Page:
Why Jonjo Shelvey DOES deserve a place in England's World Cup squad
You could spend a lot of time just watching Jonjo Shelvey; the way he moves, the way he plays the game. He's the Premier League’s great lolloping artist.
Next time you're in a stadium when he's playing, keep your eyes on him and only him. Shelvey is an aggressive footballer. Not literally, although he has that in his repertoire too, but in the tactical sense. He never stops looking for a way to move his team forward.
That's really what makes him interesting. Shelvey is a habitual vertical passer. It makes him high-risk and occasionally a liability, but he sees angles on a pitch which many other players don't. He processes the game quickly too, plotting what to do with the ball before it arrives, then pushing team-mates into space which they themselves weren't aware of. He isn't among the finest players in the country – he probably wouldn't make a shortlist of the best 20 – but that trait does make him disproportionately valuable.
When there's a forward pass to be played, he'll find it – with a feathered tickle through the lines, maybe, or with one of those exocet diagonals.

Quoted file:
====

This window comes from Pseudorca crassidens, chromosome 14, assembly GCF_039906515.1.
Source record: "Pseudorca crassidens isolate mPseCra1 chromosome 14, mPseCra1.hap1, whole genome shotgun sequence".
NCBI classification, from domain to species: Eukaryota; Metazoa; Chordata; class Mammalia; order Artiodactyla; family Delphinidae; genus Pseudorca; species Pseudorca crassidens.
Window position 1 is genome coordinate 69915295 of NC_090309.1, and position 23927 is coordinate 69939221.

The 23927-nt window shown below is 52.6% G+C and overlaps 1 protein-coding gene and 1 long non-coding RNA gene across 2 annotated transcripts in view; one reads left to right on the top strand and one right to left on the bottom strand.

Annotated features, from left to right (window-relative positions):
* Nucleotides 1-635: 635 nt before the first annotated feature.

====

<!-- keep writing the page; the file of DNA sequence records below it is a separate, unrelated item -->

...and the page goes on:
England’s progressive problem
On Wednesday, Gareth Southgate will announce his preliminary England squad for the World Cup and you'd hope, if for no other reason than it would mean he's been paying attention, that he takes a chance on Shelvey. In relative terms, this England side has plenty of technique, but it remains cripplingly short of progressive players.
Jack Wilshere, deserving or otherwise, will probably make the cut and he operates with plenty of attacking intent, but beyond him penetration is scarce. Eric Dier and Jordan Henderson look likely to be the starting base in June, probably with Dele Alli slightly ahead, and that combination looks troublingly static.
The issue that Southgate must avoid, but which Roy Hodgson ran headlong into, is that while his squad will have plenty of gifted midfield players and also several potent forwards, he possesses no real way of connecting the two. Shelvey can be that piece.